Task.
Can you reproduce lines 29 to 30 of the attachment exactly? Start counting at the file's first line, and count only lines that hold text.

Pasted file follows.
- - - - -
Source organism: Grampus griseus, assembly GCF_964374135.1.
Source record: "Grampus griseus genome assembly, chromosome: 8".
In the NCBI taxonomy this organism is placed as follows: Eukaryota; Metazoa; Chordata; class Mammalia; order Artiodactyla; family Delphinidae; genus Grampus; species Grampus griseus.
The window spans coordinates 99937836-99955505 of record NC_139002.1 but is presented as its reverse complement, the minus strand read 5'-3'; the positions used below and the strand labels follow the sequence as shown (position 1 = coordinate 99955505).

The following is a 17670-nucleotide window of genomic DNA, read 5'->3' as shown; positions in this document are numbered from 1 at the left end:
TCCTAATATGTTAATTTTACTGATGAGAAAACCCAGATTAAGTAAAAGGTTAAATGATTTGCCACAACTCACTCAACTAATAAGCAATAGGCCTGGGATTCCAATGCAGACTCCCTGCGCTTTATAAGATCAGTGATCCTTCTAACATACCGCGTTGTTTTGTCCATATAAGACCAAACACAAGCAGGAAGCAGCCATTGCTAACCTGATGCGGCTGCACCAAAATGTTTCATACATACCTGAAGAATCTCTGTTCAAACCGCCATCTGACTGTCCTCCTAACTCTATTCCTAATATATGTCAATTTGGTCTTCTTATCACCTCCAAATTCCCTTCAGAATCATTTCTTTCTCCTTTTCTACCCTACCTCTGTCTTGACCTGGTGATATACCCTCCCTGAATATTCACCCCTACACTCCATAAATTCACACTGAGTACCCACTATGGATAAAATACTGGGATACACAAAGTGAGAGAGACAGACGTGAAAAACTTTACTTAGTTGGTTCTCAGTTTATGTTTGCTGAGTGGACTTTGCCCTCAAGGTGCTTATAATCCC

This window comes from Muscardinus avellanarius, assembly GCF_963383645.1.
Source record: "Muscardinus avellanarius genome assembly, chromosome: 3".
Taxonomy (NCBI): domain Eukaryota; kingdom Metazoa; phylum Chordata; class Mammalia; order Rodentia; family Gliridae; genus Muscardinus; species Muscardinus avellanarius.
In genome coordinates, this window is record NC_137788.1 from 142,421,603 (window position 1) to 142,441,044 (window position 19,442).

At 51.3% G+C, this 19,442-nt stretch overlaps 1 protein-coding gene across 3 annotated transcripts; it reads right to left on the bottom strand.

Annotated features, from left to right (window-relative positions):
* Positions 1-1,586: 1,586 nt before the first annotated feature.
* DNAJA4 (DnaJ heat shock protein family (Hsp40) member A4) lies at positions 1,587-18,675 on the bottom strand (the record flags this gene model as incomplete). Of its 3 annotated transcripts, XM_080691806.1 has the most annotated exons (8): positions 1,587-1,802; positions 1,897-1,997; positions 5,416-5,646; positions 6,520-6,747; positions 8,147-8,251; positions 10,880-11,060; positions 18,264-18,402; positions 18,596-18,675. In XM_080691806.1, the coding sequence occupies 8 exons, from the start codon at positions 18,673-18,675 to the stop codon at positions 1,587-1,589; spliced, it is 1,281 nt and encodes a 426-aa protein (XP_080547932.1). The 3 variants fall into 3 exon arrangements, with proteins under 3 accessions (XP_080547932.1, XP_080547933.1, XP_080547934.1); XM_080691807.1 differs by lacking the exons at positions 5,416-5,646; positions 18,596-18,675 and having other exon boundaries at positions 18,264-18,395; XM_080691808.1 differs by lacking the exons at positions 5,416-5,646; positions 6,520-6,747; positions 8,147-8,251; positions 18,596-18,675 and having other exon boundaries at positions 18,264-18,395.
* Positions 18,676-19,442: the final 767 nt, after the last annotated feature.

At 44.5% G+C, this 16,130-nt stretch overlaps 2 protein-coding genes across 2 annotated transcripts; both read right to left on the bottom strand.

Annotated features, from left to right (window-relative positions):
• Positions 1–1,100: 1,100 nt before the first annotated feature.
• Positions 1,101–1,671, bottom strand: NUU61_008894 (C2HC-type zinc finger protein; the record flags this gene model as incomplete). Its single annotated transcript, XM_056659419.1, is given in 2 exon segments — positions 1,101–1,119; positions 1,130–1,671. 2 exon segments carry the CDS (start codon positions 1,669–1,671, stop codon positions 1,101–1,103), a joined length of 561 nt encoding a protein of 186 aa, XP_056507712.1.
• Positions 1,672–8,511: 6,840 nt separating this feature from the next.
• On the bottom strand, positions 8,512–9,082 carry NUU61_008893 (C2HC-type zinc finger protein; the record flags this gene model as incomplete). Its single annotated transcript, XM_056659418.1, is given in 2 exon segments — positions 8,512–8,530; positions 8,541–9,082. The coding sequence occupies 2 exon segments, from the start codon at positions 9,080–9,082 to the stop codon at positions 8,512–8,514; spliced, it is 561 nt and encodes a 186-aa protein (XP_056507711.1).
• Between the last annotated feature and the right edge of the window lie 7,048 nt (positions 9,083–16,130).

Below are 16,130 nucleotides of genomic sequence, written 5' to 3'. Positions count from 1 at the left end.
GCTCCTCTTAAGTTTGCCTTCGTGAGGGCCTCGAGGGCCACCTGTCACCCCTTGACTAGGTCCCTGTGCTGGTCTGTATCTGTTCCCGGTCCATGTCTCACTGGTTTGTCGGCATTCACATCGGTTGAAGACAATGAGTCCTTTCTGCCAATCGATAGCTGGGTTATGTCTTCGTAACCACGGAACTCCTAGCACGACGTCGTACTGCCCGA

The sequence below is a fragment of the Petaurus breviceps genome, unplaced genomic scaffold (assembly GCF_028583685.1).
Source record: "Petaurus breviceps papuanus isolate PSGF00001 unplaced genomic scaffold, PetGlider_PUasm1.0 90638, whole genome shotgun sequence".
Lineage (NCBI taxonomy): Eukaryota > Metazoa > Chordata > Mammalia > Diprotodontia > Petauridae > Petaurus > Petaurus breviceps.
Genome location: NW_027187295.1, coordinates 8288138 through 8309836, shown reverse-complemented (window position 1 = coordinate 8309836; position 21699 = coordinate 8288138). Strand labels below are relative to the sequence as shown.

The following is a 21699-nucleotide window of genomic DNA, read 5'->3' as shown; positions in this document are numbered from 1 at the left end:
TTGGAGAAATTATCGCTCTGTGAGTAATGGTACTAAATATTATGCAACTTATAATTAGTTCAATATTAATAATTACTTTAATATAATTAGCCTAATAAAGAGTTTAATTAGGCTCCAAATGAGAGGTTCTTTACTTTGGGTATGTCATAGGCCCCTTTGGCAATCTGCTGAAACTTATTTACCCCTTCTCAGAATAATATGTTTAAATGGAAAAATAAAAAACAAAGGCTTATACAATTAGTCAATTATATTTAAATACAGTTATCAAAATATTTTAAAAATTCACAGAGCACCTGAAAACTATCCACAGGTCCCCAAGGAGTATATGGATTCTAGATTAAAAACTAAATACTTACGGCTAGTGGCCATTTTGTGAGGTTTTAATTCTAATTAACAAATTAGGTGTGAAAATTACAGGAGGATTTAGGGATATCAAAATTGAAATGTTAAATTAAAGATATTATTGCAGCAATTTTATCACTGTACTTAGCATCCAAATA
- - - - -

The following is a 21699-nucleotide window of genomic DNA, read 5'->3' as shown; positions in this document are numbered from 1 at the left end:
TTGGAGAAATTATCGCTCTGTGAGTAATGGTACTAAATATTATGCAACTTATAATTAGTTCAATATTAATAATTACTTTAATATAATTAGCCTAATAAAGAGTTTAATTAGGCTCCAAATGAGAGGTTCTTTACTTTGGGTATGTCATAGGCCCCTTTGGCAATCTGCTGAAACTTATTTACCCCTTCTCAGAATAATATGTTTAAATGGAAAAATAAAAAACAAAGGCTTATACAATTAGTCAATTATATTTAAATACAGTTATCAAAATATTTTAAAAATTCACAGAGCACCTGAAAACTATCCACAGGTCCCCAAGGAGTATATGGATTCTAGATTAAAAACTAAATACTTACGGCTAGTGGCCATTTTGTGAGGTTTTAATTCTAATTAACAAATTAGGTGTGAAAATTACAGGAGGATTTAGGGATATCAAAATTGAAATGTTAAATTAAAGATATTATTGCAGCAATTTTATCACTGTACTTAGCATCCAAATA